An introduction to electronics
An introduction to electronics

Start this free course now. Just create an account and sign in. Enrol and complete the course for a free statement of participation or digital badge if available.

Free course

An introduction to electronics

4.3  Recording and analysing speech

Generally, sound waves are much more complicated than a wave made by humming a single note or the sound made by an electric toothbrush. For example, Figure 23 shows the waveforms generated by someone saying ‘yes’ followed by ‘no’. Let this be called Recording A.

Described image
Figure 23  Recording A: ‘yes’ followed by ‘no’


Each of the bursts of sound shown in Figure 24 is another recording of a person saying either ‘yes’ or ‘no’. Let this be called Recording B. Comparing Recording B with Recording A, which of the bursts of sound in Recording B is ‘yes’ and which is ‘no’?

Described image
Figure 24  Recording B


The left sound burst in Recording A has a long tail, presumably caused by the long ‘s’ sound at the end of ‘yes’. The right sound burst does not have this tail. In Recording B, the right sound burst has a tail but the left sound burst does not. From this, it can be guessed (correctly) that the left sound burst in Recording B is ‘no’ and the right sound burst is ‘yes’.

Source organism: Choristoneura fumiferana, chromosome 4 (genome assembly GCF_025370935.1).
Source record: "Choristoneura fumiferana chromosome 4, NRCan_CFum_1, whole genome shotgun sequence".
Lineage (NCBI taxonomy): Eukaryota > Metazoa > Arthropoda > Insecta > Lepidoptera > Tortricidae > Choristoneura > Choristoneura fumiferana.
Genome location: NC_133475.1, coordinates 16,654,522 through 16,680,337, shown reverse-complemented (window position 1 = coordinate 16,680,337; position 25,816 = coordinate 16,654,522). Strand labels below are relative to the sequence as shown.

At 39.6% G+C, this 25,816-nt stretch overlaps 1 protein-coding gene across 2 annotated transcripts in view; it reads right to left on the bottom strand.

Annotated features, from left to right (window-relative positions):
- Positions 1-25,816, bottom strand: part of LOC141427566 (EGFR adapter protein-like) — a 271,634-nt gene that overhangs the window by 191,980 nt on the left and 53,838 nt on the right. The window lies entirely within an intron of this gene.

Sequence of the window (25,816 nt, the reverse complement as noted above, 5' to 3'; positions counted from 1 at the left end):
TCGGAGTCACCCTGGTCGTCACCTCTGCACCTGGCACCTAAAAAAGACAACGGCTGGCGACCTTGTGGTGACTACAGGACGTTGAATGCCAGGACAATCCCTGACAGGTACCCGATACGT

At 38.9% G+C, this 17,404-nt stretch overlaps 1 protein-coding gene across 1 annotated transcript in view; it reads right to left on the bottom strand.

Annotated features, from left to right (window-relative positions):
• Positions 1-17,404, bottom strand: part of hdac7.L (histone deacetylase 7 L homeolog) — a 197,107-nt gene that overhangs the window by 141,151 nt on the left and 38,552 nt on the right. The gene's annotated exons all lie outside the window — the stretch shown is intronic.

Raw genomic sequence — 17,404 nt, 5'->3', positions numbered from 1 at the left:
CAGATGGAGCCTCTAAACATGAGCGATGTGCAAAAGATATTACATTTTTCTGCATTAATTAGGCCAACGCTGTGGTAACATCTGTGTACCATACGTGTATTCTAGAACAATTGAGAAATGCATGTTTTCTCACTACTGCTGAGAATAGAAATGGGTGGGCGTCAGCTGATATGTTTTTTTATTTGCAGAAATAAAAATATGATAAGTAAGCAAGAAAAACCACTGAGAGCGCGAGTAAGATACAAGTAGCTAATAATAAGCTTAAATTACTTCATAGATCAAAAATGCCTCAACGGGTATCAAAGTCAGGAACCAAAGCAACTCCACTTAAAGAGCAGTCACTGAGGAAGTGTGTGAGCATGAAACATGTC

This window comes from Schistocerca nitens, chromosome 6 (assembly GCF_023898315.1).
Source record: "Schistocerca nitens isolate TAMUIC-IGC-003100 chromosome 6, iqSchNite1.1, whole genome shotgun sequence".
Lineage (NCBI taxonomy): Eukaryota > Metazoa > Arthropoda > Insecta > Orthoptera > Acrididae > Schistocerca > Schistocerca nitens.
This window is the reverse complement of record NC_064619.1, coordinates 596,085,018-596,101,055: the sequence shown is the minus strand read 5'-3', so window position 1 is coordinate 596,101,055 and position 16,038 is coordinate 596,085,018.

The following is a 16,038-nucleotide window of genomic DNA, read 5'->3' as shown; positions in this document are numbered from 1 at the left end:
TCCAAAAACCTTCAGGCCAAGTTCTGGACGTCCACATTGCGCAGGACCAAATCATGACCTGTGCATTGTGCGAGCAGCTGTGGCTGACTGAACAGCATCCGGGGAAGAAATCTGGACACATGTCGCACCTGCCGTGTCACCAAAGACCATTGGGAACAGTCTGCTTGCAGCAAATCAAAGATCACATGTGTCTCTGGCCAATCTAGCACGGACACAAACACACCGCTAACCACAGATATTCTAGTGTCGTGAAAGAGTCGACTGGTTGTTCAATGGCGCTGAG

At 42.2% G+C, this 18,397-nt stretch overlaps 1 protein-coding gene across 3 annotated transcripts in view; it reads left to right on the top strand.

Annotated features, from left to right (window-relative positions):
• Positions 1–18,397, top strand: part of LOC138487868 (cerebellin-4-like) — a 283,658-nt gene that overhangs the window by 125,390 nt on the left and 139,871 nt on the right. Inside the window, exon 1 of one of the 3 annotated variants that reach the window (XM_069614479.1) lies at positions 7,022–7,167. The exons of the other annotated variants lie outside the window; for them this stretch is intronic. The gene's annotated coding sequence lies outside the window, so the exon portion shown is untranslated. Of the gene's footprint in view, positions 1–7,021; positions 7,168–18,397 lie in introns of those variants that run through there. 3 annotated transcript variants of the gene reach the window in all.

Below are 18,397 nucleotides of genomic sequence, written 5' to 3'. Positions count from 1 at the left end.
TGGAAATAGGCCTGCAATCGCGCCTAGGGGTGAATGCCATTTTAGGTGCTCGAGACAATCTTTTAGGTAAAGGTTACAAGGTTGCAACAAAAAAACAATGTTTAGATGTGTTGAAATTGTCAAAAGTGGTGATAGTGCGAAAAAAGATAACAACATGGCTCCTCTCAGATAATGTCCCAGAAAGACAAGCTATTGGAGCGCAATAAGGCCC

The fact that different words result in different wave patterns underlies the technology of speech recognition. This technology has evolved to a high performance level over the last half century, but it has overcome some formidable problems. For example, are one person’s speech patterns the same as another’s?

Return to Interactive 1 (which you should still have open in a separate tab) and spend five or ten minutes experimenting by making your own sounds. If you hum a low note, are you able to calculate its frequency? Can you distinguish the patterns when you say ‘yes’ and ‘no’? Are your ‘yes’ and ‘no’ wave patterns similar to those shown in Figure 23?

When you have finished, close the interactive.


Take your learning further371

Making the decision to study can be a big step, which is why you'll want a trusted University. The Open University has 50 years’ experience delivering flexible learning and 170,000 students are studying with us right now. Take a look at all Open University courses372.

If you are new to university level study, we offer two introductory routes to our qualifications. Find out Where to take your learning next?373 You could either choose to start with an Access courses374or an open box module, which allows you to count your previous learning towards an Open University qualification.

Not ready for University study then browse over 1000 free courses on OpenLearn375 and sign up to our newsletter376 to hear about new free courses as they are released.

Every year, thousands of students decide to study with The Open University. With over 120 qualifications, we’ve got the right course for you.

Request an Open University prospectus371